Ohioans appear to have begun contributing to the map in 2008 and 2009. With help from out-of-staters, we've cleaned up all kinds of issues, such as outdated streets and overlapping county lines. In particular, NE2 added virtually all state and U.S. routes to route relations and cleaned up many railways throughout the state.

In 2012, students of GeodSciE 607 and Geography 688 at Ohio State made many improvements to the map. Later that year, a tweet comparing OSM's coverage of Bowling Green State to various commercial map services went viral. The global OSM community swarmed in, fully micromapping Bowling Green in a matter of days.

Since 2012, some students of GEO109 at the University of Kentucky have also helped map the Greater Cincinnati area.

In 2017, the Ohio Valley Regional Development Commission (OVRDC) imported sidewalks and crosswalks in their 12-county region. [3] Later that year, Miami University organized a mapathon to help the Humanitarian OSM Team map Puerto Rico following Hurricane Maria. The mapathon received coverage in the Cincinnati and Dayton press. [4][5][6][7]


Geographical disputes

OSM in the wild

To do

Here are some statewide and regional items that need attention. Feel free to add your own:

  • Clean up rural TIGER-imported roads. Thousands of private drives are tagged as residential streets. Many others simply don't exist, which is usually clear from the aerial imagery. Many were also clearly digitized at a small scale and need closer alignment with the large scale imagery. (Completed for Tuscarawas and Carroll Counties).
  • Add landuses pretty much everywhere.
  • Verify imported airport points.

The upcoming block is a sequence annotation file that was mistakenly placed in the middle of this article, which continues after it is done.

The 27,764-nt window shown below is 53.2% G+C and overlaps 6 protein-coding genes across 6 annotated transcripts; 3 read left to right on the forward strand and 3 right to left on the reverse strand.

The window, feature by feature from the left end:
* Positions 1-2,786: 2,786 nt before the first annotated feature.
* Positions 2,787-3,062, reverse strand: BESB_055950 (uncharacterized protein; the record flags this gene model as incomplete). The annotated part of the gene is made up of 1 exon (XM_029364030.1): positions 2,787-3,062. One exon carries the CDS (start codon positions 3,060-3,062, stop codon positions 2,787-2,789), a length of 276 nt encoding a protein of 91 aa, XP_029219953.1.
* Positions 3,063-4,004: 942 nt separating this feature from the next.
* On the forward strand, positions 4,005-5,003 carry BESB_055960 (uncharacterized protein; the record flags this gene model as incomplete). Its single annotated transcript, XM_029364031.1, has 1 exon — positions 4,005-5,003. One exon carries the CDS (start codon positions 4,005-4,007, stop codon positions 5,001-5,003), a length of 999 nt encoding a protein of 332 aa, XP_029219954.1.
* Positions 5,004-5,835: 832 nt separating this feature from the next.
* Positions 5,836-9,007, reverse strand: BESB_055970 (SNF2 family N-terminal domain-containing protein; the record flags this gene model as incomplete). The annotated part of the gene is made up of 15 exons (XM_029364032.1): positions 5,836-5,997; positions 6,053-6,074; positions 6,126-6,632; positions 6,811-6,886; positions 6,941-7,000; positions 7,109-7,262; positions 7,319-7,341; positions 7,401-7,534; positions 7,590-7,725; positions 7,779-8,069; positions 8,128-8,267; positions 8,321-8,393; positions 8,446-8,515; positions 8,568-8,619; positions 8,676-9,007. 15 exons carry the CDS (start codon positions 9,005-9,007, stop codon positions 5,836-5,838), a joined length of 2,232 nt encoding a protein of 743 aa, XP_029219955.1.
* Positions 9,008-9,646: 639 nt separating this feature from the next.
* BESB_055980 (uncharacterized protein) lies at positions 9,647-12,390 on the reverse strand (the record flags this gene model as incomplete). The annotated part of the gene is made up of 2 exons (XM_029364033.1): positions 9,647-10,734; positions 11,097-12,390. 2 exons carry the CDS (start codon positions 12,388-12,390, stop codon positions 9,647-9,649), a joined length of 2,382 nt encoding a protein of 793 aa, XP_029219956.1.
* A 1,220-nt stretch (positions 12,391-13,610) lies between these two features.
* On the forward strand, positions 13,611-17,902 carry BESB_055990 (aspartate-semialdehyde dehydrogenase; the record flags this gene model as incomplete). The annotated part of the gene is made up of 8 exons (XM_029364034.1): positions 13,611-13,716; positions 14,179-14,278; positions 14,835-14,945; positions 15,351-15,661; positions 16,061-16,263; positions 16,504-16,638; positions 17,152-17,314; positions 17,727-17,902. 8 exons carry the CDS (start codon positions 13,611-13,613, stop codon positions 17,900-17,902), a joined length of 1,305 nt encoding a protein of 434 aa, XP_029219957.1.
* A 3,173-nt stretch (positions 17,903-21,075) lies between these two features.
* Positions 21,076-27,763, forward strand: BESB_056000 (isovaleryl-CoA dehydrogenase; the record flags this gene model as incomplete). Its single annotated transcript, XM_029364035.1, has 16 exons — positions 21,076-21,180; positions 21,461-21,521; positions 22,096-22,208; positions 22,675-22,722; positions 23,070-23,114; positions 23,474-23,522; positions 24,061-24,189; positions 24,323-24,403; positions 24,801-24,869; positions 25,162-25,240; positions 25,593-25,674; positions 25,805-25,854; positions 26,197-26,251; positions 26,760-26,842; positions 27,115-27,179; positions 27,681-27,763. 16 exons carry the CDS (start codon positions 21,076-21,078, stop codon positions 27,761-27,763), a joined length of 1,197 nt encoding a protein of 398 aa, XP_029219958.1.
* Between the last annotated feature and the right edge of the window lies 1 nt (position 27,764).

• Complete Cuyahoga Valley National Park and start mapping Wayne National Forest.
  • Sift through Mapillary street-level images for amenities and landmarks to map. Logo signs can help us figure out which gas station/restaurant is which.
  • Add township lines.
  • Merge city limits with county lines.
  • "Weld" roads and rivers to county lines – but only where they actually run along county lines. (In particular, don’t weld anything to the Ohio River, because the law is based on its old northern bank.)
  • Complete U.S. Bicycle Route 50 in Dayton.
  • Identify more county and township route networks and add these routes to relations.
  • Complete route relations for Appalachian Development Highways.
  • Create route relations for USDA forest routes.
  • Map more downtowns in glorious 3D. (See Cincinnati for an example.)

County abbreviations

We use ODOT's three-letter county abbreviations for various purposes. For most counties, the abbreviation consists of the first three letters of the county's name, but there are exceptions.

Ohio County Abbreviations.png

Three-letter county abbreviations
Code Name
ADA Adams
ALL Allen
ASD Ashland
ATB Ashtabula
ATH Athens
AUG Auglaize
BEL Belmont
BRO Brown
BUT Butler
CAR Carroll
CHP Champaign
CLA Clark
CLE Clermont
CLI Clinton
COL Columbiana
COS Coshocton
CRA Crawford
CUY Cuyahoga
DAR Darke
DEF Defiance
DEL Delaware
ERI Erie
FAI Fairfield
FAY Fayette
FRA Franklin
FUL Fulton
GAL Gallia
GEA Geauga
GRE Greene
GUE Guernsey
HAM Hamilton
HAN Hancock
HAR Hardin
HAS Harrison
HEN Henry
HIG Highland
HOC Hocking
HOL Holmes
HUR Huron
JAC Jackson
JEF Jefferson
KNO Knox
LAK Lake
LAW Lawrence
LIC Licking
LOG Logan
LOR Lorain
LUC Lucas
MAD Madison
MAH Mahoning
MAR Marion
MED Medina
MEG Meigs
MER Mercer
MIA Miami
MOE Monroe
MOT Montgomery
MRG Morgan
MRW Morrow
MUS Muskingum
NOB Noble
OTT Ottawa
PAU Paulding
PER Perry
PIC Pickaway
PIK Pike
POR Portage
PRE Preble
PUT Putnam
RIC Richland
ROS Ross
SAN Sandusky
SEN Seneca
SCI Scioto
SHE Shelby
STA Stark
SUM Summit
TRU Trumbull
TUS Tuscarawas
UNI Union
VAN Van Wert
VIN Vinton
WAR Warren
WAS Washington
WAY Wayne
WIL Williams
WOO Wood
WYA Wyandot

There are also standard township and municipal numbers within each county, but we don't currently use them for anything.

See also

United States
States in the United States Alabama · Alaska · Arizona · Arkansas · California · Colorado · Connecticut · Delaware · Florida · Georgia · Hawaii · Idaho · Illinois · Indiana · Iowa · Kansas · Kentucky · Louisiana · Maine · Maryland · Massachusetts · Michigan · Minnesota · Mississippi · Missouri · Montana · Nebraska · Nevada · New Hampshire · New Jersey · New Mexico · New York · North Carolina · North Dakota · Ohio · Oklahoma · Oregon · Pennsylvania · Rhode Island · South Carolina · South Dakota · Tennessee · Texas · Utah · Vermont · Virginia · Washington · West Virginia · Wisconsin · Wyoming Washington, District of Columbia